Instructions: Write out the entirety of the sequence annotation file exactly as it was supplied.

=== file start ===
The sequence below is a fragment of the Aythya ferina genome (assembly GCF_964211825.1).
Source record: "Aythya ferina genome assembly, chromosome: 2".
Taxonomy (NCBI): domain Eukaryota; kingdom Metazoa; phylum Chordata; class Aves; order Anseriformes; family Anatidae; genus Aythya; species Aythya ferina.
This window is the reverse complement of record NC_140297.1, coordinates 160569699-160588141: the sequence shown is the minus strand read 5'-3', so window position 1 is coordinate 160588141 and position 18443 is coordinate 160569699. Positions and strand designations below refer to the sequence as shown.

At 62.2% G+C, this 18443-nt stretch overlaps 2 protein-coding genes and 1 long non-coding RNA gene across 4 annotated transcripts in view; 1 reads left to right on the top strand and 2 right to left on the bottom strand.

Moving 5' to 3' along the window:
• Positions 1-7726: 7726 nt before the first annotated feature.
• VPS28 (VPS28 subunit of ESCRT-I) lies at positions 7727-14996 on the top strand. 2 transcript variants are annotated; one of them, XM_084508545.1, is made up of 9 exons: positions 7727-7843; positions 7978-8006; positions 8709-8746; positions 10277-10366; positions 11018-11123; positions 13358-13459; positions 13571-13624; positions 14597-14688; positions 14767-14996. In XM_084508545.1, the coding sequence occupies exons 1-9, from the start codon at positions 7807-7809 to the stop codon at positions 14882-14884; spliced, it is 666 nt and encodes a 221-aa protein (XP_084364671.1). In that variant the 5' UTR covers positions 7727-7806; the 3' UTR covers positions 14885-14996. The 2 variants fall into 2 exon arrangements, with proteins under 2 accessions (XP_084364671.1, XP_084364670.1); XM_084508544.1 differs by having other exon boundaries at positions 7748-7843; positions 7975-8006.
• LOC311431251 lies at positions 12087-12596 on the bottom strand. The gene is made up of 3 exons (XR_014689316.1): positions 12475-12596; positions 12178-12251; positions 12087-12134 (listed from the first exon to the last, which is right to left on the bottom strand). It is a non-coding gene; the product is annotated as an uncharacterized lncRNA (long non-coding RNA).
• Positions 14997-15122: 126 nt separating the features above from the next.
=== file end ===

The sequence below is a fragment of the Aythya ferina genome (assembly GCF_964211825.1).
Source record: "Aythya ferina genome assembly, chromosome: 2".
Taxonomy (NCBI): domain Eukaryota; kingdom Metazoa; phylum Chordata; class Aves; order Anseriformes; family Anatidae; genus Aythya; species Aythya ferina.
This window is the reverse complement of record NC_140297.1, coordinates 160569699-160588141: the sequence shown is the minus strand read 5'-3', so window position 1 is coordinate 160588141 and position 18443 is coordinate 160569699. Positions and strand designations below refer to the sequence as shown.

At 62.2% G+C, this 18443-nt stretch overlaps 2 protein-coding genes and 1 long non-coding RNA gene across 4 annotated transcripts in view; 1 reads left to right on the top strand and 2 right to left on the bottom strand.

Moving 5' to 3' along the window:
• Positions 1-7726: 7726 nt before the first annotated feature.
• VPS28 (VPS28 subunit of ESCRT-I) lies at positions 7727-14996 on the top strand. 2 transcript variants are annotated; one of them, XM_084508545.1, is made up of 9 exons: positions 7727-7843; positions 7978-8006; positions 8709-8746; positions 10277-10366; positions 11018-11123; positions 13358-13459; positions 13571-13624; positions 14597-14688; positions 14767-14996. In XM_084508545.1, the coding sequence occupies exons 1-9, from the start codon at positions 7807-7809 to the stop codon at positions 14882-14884; spliced, it is 666 nt and encodes a 221-aa protein (XP_084364671.1). In that variant the 5' UTR covers positions 7727-7806; the 3' UTR covers positions 14885-14996. The 2 variants fall into 2 exon arrangements, with proteins under 2 accessions (XP_084364671.1, XP_084364670.1); XM_084508544.1 differs by having other exon boundaries at positions 7748-7843; positions 7975-8006.
• LOC311431251 lies at positions 12087-12596 on the bottom strand. The gene is made up of 3 exons (XR_014689316.1): positions 12475-12596; positions 12178-12251; positions 12087-12134 (listed from the first exon to the last, which is right to left on the bottom strand). It is a non-coding gene; the product is annotated as an uncharacterized lncRNA (long non-coding RNA).
• Positions 14997-15122: 126 nt separating the features above from the next.